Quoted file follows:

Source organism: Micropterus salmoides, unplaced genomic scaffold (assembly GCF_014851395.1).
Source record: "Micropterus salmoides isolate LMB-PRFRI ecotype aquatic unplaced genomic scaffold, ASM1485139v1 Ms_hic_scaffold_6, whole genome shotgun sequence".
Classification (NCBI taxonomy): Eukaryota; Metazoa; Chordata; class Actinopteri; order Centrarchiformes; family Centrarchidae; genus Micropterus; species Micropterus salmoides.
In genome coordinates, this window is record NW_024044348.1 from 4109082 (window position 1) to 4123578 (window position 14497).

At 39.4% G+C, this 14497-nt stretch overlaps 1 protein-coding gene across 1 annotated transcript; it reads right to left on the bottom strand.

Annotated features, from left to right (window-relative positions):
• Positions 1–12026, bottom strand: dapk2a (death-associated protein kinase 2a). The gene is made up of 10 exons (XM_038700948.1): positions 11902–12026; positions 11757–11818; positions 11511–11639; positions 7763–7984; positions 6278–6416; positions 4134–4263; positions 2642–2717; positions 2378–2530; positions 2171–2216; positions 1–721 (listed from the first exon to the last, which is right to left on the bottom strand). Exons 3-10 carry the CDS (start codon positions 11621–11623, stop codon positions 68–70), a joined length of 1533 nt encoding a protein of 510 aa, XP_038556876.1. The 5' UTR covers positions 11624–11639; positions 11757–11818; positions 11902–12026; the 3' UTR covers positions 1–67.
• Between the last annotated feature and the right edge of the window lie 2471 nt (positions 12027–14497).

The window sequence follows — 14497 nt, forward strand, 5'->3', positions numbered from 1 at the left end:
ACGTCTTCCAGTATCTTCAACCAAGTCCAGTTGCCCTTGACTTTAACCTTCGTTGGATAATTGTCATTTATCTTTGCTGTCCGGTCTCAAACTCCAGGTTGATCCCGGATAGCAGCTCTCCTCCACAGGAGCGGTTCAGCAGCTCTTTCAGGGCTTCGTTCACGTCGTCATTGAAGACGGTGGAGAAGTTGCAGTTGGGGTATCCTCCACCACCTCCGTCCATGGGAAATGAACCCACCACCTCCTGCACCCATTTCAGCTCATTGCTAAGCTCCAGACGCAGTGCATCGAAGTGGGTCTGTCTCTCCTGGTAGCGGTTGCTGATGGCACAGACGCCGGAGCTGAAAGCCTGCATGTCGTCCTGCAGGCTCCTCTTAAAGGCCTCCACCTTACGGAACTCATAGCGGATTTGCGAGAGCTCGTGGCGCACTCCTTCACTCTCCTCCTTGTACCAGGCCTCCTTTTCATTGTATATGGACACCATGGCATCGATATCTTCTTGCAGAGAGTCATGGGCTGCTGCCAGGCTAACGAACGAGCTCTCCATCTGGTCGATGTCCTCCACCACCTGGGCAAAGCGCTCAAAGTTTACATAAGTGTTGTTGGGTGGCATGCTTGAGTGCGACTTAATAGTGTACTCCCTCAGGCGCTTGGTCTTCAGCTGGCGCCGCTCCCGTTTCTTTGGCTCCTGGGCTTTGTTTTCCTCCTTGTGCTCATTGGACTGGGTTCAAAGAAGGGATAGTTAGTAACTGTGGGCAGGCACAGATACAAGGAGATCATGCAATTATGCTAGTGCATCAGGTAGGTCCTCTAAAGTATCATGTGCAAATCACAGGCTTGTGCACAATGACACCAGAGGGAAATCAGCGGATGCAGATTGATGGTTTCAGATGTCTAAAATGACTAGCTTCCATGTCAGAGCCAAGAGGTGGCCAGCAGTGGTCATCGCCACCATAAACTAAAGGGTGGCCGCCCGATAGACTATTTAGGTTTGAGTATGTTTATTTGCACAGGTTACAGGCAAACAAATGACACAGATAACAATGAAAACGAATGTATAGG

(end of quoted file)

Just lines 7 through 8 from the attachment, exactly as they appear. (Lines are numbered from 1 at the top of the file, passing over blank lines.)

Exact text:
• Positions 1–12026, bottom strand: dapk2a (death-associated protein kinase 2a). The gene is made up of 10 exons (XM_038700948.1): positions 11902–12026; positions 11757–11818; positions 11511–11639; positions 7763–7984; positions 6278–6416; positions 4134–4263; positions 2642–2717; positions 2378–2530; positions 2171–2216; positions 1–721 (listed from the first exon to the last, which is right to left on the bottom strand). Exons 3-10 carry the CDS (start codon positions 11621–11623, stop codon positions 68–70), a joined length of 1533 nt encoding a protein of 510 aa, XP_038556876.1. The 5' UTR covers positions 11624–11639; positions 11757–11818; positions 11902–12026; the 3' UTR covers positions 1–67.
• Between the last annotated feature and the right edge of the window lie 2471 nt (positions 12027–14497).